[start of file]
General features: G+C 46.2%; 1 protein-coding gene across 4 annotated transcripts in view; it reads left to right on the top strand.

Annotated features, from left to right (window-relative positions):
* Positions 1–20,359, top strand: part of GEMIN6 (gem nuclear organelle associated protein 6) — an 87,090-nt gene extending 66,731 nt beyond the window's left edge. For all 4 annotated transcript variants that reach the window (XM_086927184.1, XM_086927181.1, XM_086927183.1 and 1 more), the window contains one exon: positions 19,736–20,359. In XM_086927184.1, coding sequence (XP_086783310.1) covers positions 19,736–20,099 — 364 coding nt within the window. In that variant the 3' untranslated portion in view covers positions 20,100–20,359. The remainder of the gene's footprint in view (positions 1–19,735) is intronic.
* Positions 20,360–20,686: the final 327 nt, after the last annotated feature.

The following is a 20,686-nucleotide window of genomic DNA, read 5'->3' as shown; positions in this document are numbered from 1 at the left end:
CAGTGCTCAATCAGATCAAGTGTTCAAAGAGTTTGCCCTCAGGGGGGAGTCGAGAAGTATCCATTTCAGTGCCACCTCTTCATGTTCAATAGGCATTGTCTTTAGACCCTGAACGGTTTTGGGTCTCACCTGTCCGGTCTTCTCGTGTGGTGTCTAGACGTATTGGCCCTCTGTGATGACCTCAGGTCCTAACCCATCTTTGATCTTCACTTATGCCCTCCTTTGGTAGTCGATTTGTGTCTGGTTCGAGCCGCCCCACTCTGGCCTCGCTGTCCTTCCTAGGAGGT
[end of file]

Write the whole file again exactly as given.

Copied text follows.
General features: G+C 46.2%; 1 protein-coding gene across 4 annotated transcripts in view; it reads left to right on the top strand.

Annotated features, from left to right (window-relative positions):
* Positions 1–20,359, top strand: part of GEMIN6 (gem nuclear organelle associated protein 6) — an 87,090-nt gene extending 66,731 nt beyond the window's left edge. For all 4 annotated transcript variants that reach the window (XM_086927184.1, XM_086927181.1, XM_086927183.1 and 1 more), the window contains one exon: positions 19,736–20,359. In XM_086927184.1, coding sequence (XP_086783310.1) covers positions 19,736–20,099 — 364 coding nt within the window. In that variant the 3' untranslated portion in view covers positions 20,100–20,359. The remainder of the gene's footprint in view (positions 1–19,735) is intronic.
* Positions 20,360–20,686: the final 327 nt, after the last annotated feature.

The following is a 20,686-nucleotide window of genomic DNA, read 5'->3' as shown; positions in this document are numbered from 1 at the left end:
CAGTGCTCAATCAGATCAAGTGTTCAAAGAGTTTGCCCTCAGGGGGGAGTCGAGAAGTATCCATTTCAGTGCCACCTCTTCATGTTCAATAGGCATTGTCTTTAGACCCTGAACGGTTTTGGGTCTCACCTGTCCGGTCTTCTCGTGTGGTGTCTAGACGTATTGGCCCTCTGTGATGACCTCAGGTCCTAACCCATCTTTGATCTTCACTTATGCCCTCCTTTGGTAGTCGATTTGTGTCTGGTTCGAGCCGCCCCACTCTGGCCTCGCTGTCCTTCCTAGGAGGT